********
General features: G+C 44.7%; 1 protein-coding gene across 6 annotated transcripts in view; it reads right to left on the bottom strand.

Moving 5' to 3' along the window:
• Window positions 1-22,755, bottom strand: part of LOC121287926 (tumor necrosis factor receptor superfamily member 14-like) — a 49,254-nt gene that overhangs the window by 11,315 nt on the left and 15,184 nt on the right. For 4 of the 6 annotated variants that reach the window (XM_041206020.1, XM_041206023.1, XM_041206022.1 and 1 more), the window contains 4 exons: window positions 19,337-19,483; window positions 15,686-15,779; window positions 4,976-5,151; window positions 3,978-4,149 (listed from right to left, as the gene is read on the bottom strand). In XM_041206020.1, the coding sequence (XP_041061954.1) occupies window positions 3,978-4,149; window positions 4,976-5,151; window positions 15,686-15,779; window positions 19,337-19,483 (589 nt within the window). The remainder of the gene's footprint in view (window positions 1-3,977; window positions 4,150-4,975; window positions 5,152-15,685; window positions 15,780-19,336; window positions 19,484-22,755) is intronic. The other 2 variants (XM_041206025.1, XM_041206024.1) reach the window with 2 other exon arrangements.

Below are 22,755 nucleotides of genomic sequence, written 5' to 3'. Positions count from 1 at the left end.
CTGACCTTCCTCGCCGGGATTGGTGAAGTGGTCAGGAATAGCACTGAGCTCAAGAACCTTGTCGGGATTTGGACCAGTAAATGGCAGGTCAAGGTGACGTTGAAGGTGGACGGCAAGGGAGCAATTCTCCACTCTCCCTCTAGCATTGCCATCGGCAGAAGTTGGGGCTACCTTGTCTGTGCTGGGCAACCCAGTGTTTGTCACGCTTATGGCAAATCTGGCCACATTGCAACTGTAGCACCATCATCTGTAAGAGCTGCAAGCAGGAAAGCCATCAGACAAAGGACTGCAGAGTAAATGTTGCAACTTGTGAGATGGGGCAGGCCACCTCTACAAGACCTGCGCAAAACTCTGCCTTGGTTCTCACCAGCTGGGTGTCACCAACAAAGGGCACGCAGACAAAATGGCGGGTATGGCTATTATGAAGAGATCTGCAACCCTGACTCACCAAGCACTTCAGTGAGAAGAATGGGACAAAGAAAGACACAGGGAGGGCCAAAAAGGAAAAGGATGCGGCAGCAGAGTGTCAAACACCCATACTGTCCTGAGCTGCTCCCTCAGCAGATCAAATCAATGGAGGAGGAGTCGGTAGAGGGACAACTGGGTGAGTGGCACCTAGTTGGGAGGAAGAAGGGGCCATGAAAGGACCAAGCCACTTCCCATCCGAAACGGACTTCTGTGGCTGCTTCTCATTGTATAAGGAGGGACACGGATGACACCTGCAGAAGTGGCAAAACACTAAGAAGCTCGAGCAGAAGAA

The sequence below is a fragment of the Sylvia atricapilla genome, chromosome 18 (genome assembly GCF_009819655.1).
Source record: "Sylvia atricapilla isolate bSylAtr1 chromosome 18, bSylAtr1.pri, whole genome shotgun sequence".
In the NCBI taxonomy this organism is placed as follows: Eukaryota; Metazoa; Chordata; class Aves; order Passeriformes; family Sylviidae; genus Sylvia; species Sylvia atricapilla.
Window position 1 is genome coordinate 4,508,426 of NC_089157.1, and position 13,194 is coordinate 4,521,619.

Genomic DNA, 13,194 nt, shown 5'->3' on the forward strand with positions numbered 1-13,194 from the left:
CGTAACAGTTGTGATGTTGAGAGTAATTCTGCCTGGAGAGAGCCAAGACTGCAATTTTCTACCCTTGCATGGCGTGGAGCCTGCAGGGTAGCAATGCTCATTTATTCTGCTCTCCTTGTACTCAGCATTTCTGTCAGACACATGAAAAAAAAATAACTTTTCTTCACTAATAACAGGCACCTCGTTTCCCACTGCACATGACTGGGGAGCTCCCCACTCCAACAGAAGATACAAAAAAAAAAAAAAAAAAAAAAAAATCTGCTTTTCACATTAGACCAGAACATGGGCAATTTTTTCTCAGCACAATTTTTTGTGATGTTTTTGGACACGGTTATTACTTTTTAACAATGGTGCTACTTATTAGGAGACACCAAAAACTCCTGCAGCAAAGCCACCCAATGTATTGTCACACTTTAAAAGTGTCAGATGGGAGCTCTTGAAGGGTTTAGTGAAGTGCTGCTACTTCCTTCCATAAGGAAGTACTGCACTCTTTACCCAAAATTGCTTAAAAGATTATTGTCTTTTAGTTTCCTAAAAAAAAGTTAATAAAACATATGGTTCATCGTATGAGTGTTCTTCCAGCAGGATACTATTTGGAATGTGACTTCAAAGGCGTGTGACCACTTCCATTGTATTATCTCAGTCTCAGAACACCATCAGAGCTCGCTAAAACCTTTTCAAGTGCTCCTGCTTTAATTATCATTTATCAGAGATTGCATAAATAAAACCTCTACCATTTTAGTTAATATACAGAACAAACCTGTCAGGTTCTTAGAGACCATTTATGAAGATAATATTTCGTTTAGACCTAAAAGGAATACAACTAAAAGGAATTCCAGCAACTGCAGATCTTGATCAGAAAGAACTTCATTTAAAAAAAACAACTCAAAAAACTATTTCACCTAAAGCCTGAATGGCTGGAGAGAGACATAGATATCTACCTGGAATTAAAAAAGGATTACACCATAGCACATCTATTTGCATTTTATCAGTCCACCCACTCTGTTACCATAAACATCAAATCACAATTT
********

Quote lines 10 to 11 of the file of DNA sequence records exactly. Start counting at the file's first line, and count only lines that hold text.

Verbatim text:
Genomic DNA, 13,194 nt, shown 5'->3' on the forward strand with positions numbered 1-13,194 from the left:
CGTAACAGTTGTGATGTTGAGAGTAATTCTGCCTGGAGAGAGCCAAGACTGCAATTTTCTACCCTTGCATGGCGTGGAGCCTGCAGGGTAGCAATGCTCATTTATTCTGCTCTCCTTGTACTCAGCATTTCTGTCAGACACATGAAAAAAAAATAACTTTTCTTCACTAATAACAGGCACCTCGTTTCCCACTGCACATGACTGGGGAGCTCCCCACTCCAACAGAAGATACAAAAAAAAAAAAAAAAAAAAAAAAATCTGCTTTTCACATTAGACCAGAACATGGGCAATTTTTTCTCAGCACAATTTTTTGTGATGTTTTTGGACACGGTTATTACTTTTTAACAATGGTGCTACTTATTAGGAGACACCAAAAACTCCTGCAGCAAAGCCACCCAATGTATTGTCACACTTTAAAAGTGTCAGATGGGAGCTCTTGAAGGGTTTAGTGAAGTGCTGCTACTTCCTTCCATAAGGAAGTACTGCACTCTTTACCCAAAATTGCTTAAAAGATTATTGTCTTTTAGTTTCCTAAAAAAAAGTTAATAAAACATATGGTTCATCGTATGAGTGTTCTTCCAGCAGGATACTATTTGGAATGTGACTTCAAAGGCGTGTGACCACTTCCATTGTATTATCTCAGTCTCAGAACACCATCAGAGCTCGCTAAAACCTTTTCAAGTGCTCCTGCTTTAATTATCATTTATCAGAGATTGCATAAATAAAACCTCTACCATTTTAGTTAATATACAGAACAAACCTGTCAGGTTCTTAGAGACCATTTATGAAGATAATATTTCGTTTAGACCTAAAAGGAATACAACTAAAAGGAATTCCAGCAACTGCAGATCTTGATCAGAAAGAACTTCATTTAAAAAAAACAACTCAAAAAACTATTTCACCTAAAGCCTGAATGGCTGGAGAGAGACATAGATATCTACCTGGAATTAAAAAAGGATTACACCATAGCACATCTATTTGCATTTTATCAGTCCACCCACTCTGTTACCATAAACATCAAATCACAATTT